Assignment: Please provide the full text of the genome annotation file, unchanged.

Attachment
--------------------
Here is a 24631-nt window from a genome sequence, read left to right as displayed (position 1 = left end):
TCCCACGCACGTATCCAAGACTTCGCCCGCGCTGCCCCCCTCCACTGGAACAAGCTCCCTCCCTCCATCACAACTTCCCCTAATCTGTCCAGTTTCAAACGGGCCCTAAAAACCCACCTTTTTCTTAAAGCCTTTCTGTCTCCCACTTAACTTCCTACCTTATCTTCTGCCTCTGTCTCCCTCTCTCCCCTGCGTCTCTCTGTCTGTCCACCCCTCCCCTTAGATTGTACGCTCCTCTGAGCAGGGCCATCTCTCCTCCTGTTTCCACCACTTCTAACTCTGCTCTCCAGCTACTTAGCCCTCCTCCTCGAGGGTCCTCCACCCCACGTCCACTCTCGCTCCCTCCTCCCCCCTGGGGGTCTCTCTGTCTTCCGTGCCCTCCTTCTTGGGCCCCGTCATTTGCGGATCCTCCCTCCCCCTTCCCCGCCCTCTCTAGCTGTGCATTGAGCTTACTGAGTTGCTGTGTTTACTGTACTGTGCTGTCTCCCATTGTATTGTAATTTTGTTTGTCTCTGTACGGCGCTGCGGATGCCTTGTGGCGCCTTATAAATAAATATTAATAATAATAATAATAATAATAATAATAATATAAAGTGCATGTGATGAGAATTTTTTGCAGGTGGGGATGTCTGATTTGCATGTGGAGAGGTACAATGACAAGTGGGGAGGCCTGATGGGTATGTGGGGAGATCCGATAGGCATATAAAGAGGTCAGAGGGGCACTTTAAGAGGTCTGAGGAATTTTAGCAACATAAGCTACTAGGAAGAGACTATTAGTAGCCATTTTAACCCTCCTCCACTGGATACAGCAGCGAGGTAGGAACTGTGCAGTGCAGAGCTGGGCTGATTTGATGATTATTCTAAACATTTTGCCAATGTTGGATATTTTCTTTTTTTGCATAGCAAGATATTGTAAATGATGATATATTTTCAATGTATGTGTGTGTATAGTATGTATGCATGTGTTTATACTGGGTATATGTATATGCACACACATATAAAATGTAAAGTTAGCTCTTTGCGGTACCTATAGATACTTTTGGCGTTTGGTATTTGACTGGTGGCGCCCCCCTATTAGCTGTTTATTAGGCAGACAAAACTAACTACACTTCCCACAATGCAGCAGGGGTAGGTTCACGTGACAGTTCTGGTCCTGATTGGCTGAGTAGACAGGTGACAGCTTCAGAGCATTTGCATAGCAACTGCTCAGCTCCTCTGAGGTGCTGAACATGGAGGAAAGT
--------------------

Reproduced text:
Here is a 24631-nt window from a genome sequence, read left to right as displayed (position 1 = left end):
TCCCACGCACGTATCCAAGACTTCGCCCGCGCTGCCCCCCTCCACTGGAACAAGCTCCCTCCCTCCATCACAACTTCCCCTAATCTGTCCAGTTTCAAACGGGCCCTAAAAACCCACCTTTTTCTTAAAGCCTTTCTGTCTCCCACTTAACTTCCTACCTTATCTTCTGCCTCTGTCTCCCTCTCTCCCCTGCGTCTCTCTGTCTGTCCACCCCTCCCCTTAGATTGTACGCTCCTCTGAGCAGGGCCATCTCTCCTCCTGTTTCCACCACTTCTAACTCTGCTCTCCAGCTACTTAGCCCTCCTCCTCGAGGGTCCTCCACCCCACGTCCACTCTCGCTCCCTCCTCCCCCCTGGGGGTCTCTCTGTCTTCCGTGCCCTCCTTCTTGGGCCCCGTCATTTGCGGATCCTCCCTCCCCCTTCCCCGCCCTCTCTAGCTGTGCATTGAGCTTACTGAGTTGCTGTGTTTACTGTACTGTGCTGTCTCCCATTGTATTGTAATTTTGTTTGTCTCTGTACGGCGCTGCGGATGCCTTGTGGCGCCTTATAAATAAATATTAATAATAATAATAATAATAATAATAATAATATAAAGTGCATGTGATGAGAATTTTTTGCAGGTGGGGATGTCTGATTTGCATGTGGAGAGGTACAATGACAAGTGGGGAGGCCTGATGGGTATGTGGGGAGATCCGATAGGCATATAAAGAGGTCAGAGGGGCACTTTAAGAGGTCTGAGGAATTTTAGCAACATAAGCTACTAGGAAGAGACTATTAGTAGCCATTTTAACCCTCCTCCACTGGATACAGCAGCGAGGTAGGAACTGTGCAGTGCAGAGCTGGGCTGATTTGATGATTATTCTAAACATTTTGCCAATGTTGGATATTTTCTTTTTTTGCATAGCAAGATATTGTAAATGATGATATATTTTCAATGTATGTGTGTGTATAGTATGTATGCATGTGTTTATACTGGGTATATGTATATGCACACACATATAAAATGTAAAGTTAGCTCTTTGCGGTACCTATAGATACTTTTGGCGTTTGGTATTTGACTGGTGGCGCCCCCCTATTAGCTGTTTATTAGGCAGACAAAACTAACTACACTTCCCACAATGCAGCAGGGGTAGGTTCACGTGACAGTTCTGGTCCTGATTGGCTGAGTAGACAGGTGACAGCTTCAGAGCATTTGCATAGCAACTGCTCAGCTCCTCTGAGGTGCTGAACATGGAGGAAAGT